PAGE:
Published on September 28th, 2015 | by Stephen Hanley0
Freedom Yurt Cabin Is Eco-Friendly And Affordable
A traditional yurt is a portable, round tent covered with skins or felt and used as a dwelling by nomads in the steppes of Central Asia. Many see a connection between the yurt and the tepees used by many Native American tribes.
Freedom Yurt Cabins of Aurora, Colorado has recently unveiled a modern interpretation of the classic yurt, one which includes energy efficient windows, good insulation and a real front door. It features a wooden frame made from Lodgepole pine and come with an integrated floor. The walls are made from integrated panels insulated with fiberglass and have an insulating value of R 9.7. The ceiling is made of polyisocyanurate rigid foam insulation board with an insulation rating of R 13.7. The interior ceiling is made of wood and supported by a steel roof ring. It is covered by a DuraLast heavy duty vinyl roof and has a clear acrylic roof dome that is placed over the central opening.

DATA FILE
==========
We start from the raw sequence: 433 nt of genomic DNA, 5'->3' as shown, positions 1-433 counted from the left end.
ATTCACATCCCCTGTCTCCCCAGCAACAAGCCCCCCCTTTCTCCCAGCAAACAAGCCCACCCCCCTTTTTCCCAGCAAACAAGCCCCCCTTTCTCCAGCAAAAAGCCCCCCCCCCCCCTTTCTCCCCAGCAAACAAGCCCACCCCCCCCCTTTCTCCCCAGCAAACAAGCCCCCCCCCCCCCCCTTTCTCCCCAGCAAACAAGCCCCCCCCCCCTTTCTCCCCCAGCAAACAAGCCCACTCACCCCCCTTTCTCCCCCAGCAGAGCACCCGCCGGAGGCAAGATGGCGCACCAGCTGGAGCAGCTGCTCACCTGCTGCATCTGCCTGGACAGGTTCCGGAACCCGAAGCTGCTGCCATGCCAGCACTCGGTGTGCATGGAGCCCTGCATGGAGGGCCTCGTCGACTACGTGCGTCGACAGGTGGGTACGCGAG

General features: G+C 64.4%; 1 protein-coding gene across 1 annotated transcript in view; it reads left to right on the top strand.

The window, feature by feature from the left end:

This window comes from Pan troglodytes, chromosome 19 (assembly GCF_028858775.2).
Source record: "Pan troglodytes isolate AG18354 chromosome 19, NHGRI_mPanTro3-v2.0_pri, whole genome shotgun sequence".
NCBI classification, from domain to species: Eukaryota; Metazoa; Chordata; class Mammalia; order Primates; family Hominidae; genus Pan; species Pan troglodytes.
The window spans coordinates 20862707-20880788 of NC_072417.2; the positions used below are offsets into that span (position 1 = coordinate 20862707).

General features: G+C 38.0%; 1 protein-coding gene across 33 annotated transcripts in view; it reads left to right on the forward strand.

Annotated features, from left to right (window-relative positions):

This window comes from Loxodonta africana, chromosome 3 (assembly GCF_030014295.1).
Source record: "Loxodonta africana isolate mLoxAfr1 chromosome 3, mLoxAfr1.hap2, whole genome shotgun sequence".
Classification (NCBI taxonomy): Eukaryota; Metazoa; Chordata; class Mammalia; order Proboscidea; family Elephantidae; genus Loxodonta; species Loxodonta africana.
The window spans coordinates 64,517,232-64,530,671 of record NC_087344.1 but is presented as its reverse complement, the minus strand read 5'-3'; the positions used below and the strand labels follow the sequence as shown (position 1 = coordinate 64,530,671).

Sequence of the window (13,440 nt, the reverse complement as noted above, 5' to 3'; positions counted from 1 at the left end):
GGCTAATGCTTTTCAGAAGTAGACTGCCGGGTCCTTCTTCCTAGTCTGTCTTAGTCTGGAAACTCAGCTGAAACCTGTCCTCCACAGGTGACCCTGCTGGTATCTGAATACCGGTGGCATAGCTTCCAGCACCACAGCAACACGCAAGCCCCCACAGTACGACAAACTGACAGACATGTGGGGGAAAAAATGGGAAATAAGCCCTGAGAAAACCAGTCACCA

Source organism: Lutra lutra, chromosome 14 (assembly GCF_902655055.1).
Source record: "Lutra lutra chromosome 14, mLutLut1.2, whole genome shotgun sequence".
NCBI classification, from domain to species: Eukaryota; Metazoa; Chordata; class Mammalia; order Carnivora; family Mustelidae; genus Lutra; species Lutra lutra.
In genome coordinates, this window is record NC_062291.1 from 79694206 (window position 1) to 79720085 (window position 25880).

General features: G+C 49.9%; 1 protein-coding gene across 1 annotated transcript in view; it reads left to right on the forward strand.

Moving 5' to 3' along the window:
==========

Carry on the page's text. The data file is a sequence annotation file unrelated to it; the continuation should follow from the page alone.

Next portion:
The cabins also feature Low-E windows and an insulated steel door. A concrete foundation is not needed to erect the cabin, meaning it can also be moved from place to place with relative ease. A yurt works great as an extra bedroom, a work space, or a party space. It can also be used as a holiday cabin or Tiny House. It comes unfurnished but the company plans to begin offering prefab interior accessories by the end of 2015, according to Jetson Green.
The yurt comes in kit form and can be purchased in several sizes. The company says 2 people should be able to assemble any one of its kits in a weekend. The smallest has 12 wall panels and measures 217 sq ft. It costs around $12,000. The next size up is a 14 wall model measuring 296 sq ft (27 sq m), which costs under $14,000. The largest yurt has 16 wall panels. It has 377 square foot of space and costs $15,995. Contact the company directly to inquire about availability and shipping costs.
Below is a video showing how a Freedom Yurt Cabin is to assemble.« Three Ways to Grow Green Things at Home 90% of US Homes Are Under Insulated, Study Says »